Seeing OMF through fresh eyes
My first impressions of this thing that is called Overseas Missionary Fellowship
By Alana Bruce, OMF NZ Communications Coordinator
Honestly, it’s disorientating, coming into a 150 year old organisation. Everybody else seems to know all the lingo, the many, MANY acronyms, and the cultural intricacies and decade long traditions.
I have so much to learn.
I also don’t have any preconceived ideas. About what works, and what doesn’t. About how it has been, and how it will probably continue to be. And in that I am blessed, because I am in a position where I can have a childlike hope about what could be, and what could change. I know that sense of hope is very hard to maintain if you have experienced years of things seeming to stay the same.
Shireen Chua, one of the acting National Directors of the OMF NZ office, asked me what my perception of OMF was after one week. Frankly, I think my perception might be a little distorted after only working in the office for one day before Auckland went into lockdown, and then trying to learn my role while working from home.
However, I am beginning to get a taste for OMF, and I’m inclined to think it’s a bit like a bowl of ramen noodles. There are so many different moving parts, like slippery noodles, some of which seem to have very little connection to all or any of the other parts. There’s a crunchy bit of seaweed floating off there, and a tasty piece of mushroom perched on the edge of the bowl.
There are families that are devoting decades to learning the language and culture of little-reached or unreached people groups in Asia so that they can build relationship with them, maybe even translate the Bible into their dialect, and eventually show them God’s love. There are young people serving for a few months on outdoor adventure camps in South Thailand. There are opportunities to bless and disciple Japanese people in Ireland, and there are openings to live amongst and teach people in the Philippines how to take care of our earth and get the best from it agriculturally.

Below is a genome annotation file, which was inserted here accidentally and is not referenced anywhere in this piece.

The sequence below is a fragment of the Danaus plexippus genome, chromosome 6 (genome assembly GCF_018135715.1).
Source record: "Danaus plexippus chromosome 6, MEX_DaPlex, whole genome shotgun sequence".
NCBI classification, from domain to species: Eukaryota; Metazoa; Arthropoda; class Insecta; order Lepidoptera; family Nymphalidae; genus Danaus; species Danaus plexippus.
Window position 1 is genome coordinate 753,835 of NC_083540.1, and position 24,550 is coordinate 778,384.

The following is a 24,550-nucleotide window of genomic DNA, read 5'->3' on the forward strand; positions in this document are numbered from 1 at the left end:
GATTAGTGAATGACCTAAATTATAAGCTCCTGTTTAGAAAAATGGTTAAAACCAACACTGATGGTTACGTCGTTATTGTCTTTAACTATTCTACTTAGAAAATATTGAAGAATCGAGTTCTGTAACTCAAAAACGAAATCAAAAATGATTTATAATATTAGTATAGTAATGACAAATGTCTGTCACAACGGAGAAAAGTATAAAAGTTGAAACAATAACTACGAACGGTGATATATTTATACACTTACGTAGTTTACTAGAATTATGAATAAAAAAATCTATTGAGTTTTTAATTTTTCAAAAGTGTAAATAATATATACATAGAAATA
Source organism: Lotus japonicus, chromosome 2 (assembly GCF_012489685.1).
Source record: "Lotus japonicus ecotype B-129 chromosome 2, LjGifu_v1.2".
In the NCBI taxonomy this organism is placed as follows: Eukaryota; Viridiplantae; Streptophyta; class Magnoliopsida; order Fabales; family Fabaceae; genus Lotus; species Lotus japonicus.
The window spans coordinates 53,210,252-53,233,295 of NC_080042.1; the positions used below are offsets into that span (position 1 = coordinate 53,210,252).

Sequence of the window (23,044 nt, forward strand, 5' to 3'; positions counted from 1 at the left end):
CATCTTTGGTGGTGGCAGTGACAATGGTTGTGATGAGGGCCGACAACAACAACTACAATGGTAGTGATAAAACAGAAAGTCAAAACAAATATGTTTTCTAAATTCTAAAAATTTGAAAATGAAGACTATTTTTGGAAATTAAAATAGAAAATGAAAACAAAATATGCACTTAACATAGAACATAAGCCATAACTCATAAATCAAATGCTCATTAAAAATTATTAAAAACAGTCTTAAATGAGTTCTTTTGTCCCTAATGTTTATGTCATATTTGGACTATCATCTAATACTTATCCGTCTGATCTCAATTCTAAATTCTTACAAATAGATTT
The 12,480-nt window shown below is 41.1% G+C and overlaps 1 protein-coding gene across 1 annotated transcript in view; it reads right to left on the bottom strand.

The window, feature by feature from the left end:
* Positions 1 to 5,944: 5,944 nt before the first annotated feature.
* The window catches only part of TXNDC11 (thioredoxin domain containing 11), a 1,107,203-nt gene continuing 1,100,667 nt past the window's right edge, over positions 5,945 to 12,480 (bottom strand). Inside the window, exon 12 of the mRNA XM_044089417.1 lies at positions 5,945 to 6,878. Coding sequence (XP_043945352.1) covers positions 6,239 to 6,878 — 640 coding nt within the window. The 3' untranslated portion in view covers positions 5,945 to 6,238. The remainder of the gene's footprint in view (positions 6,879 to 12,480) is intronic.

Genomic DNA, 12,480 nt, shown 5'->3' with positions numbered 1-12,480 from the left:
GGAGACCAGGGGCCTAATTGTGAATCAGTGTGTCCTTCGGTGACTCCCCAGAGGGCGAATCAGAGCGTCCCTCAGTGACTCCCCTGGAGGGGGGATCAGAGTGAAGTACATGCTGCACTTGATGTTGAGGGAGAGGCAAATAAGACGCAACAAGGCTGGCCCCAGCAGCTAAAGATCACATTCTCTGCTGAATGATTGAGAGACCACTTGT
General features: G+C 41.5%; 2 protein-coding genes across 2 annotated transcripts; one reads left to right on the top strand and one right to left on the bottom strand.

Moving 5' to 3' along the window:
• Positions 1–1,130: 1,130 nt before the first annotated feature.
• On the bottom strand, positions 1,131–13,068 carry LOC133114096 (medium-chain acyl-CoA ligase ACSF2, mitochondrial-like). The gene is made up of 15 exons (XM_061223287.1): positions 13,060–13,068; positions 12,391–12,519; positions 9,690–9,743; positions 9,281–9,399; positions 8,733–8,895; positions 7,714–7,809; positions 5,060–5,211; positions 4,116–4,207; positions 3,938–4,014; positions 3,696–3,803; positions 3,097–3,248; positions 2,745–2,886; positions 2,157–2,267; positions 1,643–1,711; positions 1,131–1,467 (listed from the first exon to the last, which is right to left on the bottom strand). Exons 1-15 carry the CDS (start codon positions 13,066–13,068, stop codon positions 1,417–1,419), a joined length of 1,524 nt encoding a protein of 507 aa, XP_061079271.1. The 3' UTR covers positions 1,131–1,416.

The diversity is endless, and it’s a strength, but it feels beautifully messy sometimes. I feel as if I’m swimming in it and trying to hold on to something. I know that a huge part of that feeling is just that I’m learning the ropes (or noodles) right now, and that the bowl is many layered with many facets.
After all, it’s a family recipe that has been developed over many generations, and has been tweaked and changed so that it looks very different now to how it must have looked to Hudson Taylor in 1865. But the thing that remains most consistent, bringing it all together, is the devotion to sharing the gospel. Something like a miso-based broth runs through it all in the form of the surrendering of comfortable lives in order to reach people who haven’t been reached. In the form of the willingness to go, the perseverance to pray, and the steadfastness to stay and support financially. A salty broth brings the flavours together just as the people in and involved with OMF seek to be salt bringers in their spheres.
OMF has the flavour of a vast wealth of experiences, and a depth of maturity that can only come about with age and the pressing in to growth and change. I can’t count the number of times I have heard the words innovation, creativity and reimagine since I became part of this OMF family only a few weeks ago. I’m blown away by how open minded and flexible most of the attitudes have been. People have reminded me that it will take time before there is significant change in OMF’s way of operating, and it may be an uphill journey initiating something new, and I’m sure there will be elements of that. But I’m really hopeful. Because from what I can see, OMF is open to God’s leading, and God is working in our hearts and minds. And from what I know about God, He is a creative and relevant God, aligning us with His heart as we remain soft and open to His invitations.